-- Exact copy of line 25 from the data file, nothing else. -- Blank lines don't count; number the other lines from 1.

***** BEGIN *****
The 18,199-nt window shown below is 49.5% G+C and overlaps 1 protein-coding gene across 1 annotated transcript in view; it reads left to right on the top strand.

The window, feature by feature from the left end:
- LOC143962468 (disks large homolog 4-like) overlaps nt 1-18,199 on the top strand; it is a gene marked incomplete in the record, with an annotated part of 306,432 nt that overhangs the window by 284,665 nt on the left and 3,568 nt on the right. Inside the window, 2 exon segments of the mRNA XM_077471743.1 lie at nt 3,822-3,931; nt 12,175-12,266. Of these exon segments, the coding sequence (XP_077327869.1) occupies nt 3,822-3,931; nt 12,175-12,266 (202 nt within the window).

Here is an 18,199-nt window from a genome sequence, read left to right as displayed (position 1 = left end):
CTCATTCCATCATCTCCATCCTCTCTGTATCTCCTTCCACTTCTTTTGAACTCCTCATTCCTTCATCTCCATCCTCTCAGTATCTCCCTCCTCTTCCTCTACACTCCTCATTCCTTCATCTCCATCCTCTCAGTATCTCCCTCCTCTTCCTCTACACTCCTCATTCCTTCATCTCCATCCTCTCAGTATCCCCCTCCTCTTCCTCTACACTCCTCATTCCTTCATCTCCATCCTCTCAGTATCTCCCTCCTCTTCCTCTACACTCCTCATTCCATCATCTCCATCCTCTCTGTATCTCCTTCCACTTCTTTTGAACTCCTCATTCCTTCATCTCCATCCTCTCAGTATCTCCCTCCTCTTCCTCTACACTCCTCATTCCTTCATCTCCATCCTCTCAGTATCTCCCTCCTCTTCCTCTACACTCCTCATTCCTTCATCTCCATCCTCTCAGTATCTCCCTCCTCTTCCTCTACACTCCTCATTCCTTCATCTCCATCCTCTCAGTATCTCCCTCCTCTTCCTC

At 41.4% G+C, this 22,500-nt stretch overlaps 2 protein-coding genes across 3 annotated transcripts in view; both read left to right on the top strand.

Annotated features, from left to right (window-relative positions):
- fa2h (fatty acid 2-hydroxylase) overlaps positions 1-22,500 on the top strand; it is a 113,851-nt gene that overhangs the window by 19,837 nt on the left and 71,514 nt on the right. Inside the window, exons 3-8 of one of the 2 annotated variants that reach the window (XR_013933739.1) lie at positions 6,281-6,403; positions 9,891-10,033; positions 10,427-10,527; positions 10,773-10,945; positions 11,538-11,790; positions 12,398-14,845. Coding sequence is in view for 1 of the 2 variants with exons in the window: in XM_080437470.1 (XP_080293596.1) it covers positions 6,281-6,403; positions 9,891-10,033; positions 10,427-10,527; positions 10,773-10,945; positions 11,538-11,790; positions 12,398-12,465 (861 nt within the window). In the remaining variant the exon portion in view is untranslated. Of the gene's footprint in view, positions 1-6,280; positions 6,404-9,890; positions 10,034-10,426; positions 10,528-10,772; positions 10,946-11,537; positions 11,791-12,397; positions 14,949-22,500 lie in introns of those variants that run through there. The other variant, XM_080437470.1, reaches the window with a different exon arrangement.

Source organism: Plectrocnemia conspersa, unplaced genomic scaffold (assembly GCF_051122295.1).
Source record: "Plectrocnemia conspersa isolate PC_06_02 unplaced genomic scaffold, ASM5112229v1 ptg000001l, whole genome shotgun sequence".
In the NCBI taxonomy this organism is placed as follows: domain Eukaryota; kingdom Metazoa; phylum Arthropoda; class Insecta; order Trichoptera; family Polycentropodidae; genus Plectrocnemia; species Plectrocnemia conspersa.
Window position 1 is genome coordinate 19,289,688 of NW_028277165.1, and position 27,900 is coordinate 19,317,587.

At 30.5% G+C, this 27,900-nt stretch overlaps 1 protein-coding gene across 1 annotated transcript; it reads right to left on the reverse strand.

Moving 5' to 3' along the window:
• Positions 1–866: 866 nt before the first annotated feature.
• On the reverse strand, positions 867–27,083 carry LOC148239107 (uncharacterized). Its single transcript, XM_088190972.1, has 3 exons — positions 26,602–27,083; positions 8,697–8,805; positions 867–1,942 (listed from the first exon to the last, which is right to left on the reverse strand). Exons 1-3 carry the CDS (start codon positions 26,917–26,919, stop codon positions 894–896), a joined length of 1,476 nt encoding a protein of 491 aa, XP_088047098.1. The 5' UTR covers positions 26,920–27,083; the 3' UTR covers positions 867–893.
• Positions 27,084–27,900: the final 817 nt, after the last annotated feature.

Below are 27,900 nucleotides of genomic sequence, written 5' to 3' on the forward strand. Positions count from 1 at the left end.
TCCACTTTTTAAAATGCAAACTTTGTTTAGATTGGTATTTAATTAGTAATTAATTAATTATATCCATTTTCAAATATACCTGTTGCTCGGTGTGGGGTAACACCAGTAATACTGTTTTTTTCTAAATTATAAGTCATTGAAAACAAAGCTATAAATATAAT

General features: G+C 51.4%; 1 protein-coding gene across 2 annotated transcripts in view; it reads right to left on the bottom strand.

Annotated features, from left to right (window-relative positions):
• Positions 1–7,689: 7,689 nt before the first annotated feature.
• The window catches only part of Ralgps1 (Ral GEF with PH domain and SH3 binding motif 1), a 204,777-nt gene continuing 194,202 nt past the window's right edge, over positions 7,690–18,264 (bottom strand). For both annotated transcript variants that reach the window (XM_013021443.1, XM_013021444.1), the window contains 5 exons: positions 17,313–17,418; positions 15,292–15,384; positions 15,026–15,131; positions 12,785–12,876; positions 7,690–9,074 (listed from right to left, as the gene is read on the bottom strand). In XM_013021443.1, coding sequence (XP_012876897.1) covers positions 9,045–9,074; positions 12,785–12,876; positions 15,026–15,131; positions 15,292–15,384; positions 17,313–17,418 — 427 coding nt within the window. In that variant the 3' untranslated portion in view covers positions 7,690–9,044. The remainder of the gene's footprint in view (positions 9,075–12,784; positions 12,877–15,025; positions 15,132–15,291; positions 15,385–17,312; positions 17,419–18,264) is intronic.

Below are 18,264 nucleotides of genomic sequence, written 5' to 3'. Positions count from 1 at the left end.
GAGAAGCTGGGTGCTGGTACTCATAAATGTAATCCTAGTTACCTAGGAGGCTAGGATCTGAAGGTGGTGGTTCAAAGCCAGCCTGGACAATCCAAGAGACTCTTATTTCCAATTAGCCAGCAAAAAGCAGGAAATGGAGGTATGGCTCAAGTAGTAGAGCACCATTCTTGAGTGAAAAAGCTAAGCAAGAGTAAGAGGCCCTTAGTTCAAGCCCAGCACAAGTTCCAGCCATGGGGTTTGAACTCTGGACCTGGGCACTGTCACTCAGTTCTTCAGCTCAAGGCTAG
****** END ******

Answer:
GAGAAGCTGGGTGCTGGTACTCATAAATGTAATCCTAGTTACCTAGGAGGCTAGGATCTGAAGGTGGTGGTTCAAAGCCAGCCTGGACAATCCAAGAGACTCTTATTTCCAATTAGCCAGCAAAAAGCAGGAAATGGAGGTATGGCTCAAGTAGTAGAGCACCATTCTTGAGTGAAAAAGCTAAGCAAGAGTAAGAGGCCCTTAGTTCAAGCCCAGCACAAGTTCCAGCCATGGGGTTTGAACTCTGGACCTGGGCACTGTCACTCAGTTCTTCAGCTCAAGGCTAG